Recent bottlings wine with food and wine as experiences.

Will these recent bottlings, Mount Eagle Eden Valley Montepulciano 2021 and Knotts Eden Valley Nero D’Avola 2021 go well with food. In the simple sense-yes, though you should really ask, does the chemistry of the wine enhance that of the food. About this I waver.

As a beverage poured from a carafe or jug, revealing the freshness of the new vintage, a thirst quencher, coolish to chilled, the buzz of alcohol, wine makes sense with food. Other times, as with freshly opened oysters, with the brine in which they grew, they are perfect, and I do not want the taste contaminated with wine.

Somewhere, sometime, the humble village wine changed into a different beverage. One date is 1933 when Andre Simon founded the Wine Society. Now with so many wine students, even Master Sommeliers, wine has become weighed down with too much discussion. It’s also not a fair debate as this discussion is one way, as wine is now serious and for this you must pay. And with steeply rising prices any magical synergy with food disappeared.

Does wine complement a bunch of grapes? No, and so it is I find wine is less about the food and more about the company or location. I’m enjoying a [yellow tail] Sauvignon Blanc 2023 on the estuary wharf at Tuross, NSW. Delicious. I rang brother Richard explaining what he was missing, and he called me ‘a prick’! Next, two serious drinkers discovering the wine list at the Tour D‘Argent, Paris. Imagine the size of the menu to complement this list.

My fondness for the old Sydney Chinatown restaurants centred around the good food, the crays and fish in tanks, and their happy unawareness that selecting wine from a food smeared, plastic covered page listing six whites and reds at rock bottom prices was unusual.

This changed in the 1990s, not so much by wealthy Sydneysiders but by wealthy Chinese-Asian tourists and the owner’s realisation there was more money in a posh waiter, a Yarra Valley Chardonnay and giant wine glasses than stuffed dumplings.

In about 1983 Warren and Jacquie Mason, long time members of the Sydney Wine and Food Society, reimagined wine judging with the Sydney International Wine Challenge. After judging, the best wines were then rejudged by matching against a range of food courses. Warren and Jacquie saw it this way; ‘a wine competition not judged on what minor technicalities might flaw the wine but one where the wine’s attributes, when seen in context with appropriate food, was the principal consideration’.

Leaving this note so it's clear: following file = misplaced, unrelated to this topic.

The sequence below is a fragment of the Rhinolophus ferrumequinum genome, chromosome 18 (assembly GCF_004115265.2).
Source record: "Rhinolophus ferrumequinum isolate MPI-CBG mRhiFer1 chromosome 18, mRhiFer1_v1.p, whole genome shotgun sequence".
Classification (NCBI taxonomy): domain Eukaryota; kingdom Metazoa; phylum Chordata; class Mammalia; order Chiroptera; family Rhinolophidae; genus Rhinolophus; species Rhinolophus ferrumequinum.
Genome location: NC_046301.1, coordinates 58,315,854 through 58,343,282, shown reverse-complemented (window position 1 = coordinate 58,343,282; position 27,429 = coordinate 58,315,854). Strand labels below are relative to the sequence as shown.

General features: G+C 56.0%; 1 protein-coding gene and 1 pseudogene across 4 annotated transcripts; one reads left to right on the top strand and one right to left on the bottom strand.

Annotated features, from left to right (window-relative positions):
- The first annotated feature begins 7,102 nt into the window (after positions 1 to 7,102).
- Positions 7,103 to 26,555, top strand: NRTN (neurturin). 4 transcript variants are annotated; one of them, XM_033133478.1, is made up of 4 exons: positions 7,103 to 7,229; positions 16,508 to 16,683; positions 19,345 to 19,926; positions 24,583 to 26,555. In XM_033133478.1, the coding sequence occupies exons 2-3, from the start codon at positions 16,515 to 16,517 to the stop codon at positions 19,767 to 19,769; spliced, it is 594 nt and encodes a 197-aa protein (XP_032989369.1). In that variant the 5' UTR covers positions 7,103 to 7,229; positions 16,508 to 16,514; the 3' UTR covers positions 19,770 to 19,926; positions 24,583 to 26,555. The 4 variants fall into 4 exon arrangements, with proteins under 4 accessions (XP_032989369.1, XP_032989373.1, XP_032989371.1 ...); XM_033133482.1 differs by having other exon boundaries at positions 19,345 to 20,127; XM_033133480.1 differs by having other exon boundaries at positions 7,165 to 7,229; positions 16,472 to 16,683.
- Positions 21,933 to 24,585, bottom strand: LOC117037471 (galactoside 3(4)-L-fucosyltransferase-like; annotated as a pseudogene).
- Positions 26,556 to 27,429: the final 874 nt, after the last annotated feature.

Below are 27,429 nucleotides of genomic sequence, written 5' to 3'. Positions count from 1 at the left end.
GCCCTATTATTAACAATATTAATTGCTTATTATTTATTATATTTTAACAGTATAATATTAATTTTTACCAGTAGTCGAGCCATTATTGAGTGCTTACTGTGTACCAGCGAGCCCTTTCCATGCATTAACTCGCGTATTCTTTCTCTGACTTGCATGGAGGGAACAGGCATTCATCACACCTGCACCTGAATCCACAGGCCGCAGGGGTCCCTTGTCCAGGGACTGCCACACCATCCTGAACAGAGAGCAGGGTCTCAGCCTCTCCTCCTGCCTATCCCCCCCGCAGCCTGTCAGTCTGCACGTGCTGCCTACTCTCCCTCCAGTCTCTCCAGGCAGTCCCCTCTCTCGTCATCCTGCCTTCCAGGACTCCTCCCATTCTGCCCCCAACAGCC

Perhaps like others they wondered whether some science might link the complementarity of wine and food. For years I read the chief judge’s comments on the food and wine matchings and how unconvincing they themselves became as the years ticked on.

Such a test is best left to each of us as it varies by the glass and the occasion. Dining out is about the theatre and other times the pleasantness comes from the location. Just that moment at that location makes the wine more than it is, enough to relate the story again and again.

Perhaps this is the first rule of enjoying wine, a feeling that cannot be taught only realised when you are ready.

Drinking as you eat makes sense and I find wine better than a cup of tea or beer. Though these days when I sip particularly good wine, I drink water after the food to prepare the palate.

Back to sales. The wines Glug makes are strongly flavoured and will push back against full flavoured foods so I have no doubt you will know what you are drinking. Nothing much drinks well with delicate food, perhaps a pale delicate white and as for Champagne just sit back and enjoy it as is. Our wine makers go to a lot of trouble to develop the flavours and they are enough and really cannot be enhanced.

A useful food bet are our warm climate Barossa roses made from Grenache and Mataro, Kitts Creek Barossa Valley Rose 2022 and Kitts Creek Barossa Valley Rose 2023 while Barossa Grenache should have a bigger role at your table so try the Crayford Barossa Valley Grenache 2023.

So, Drink Widely Drink Well

David Farmer

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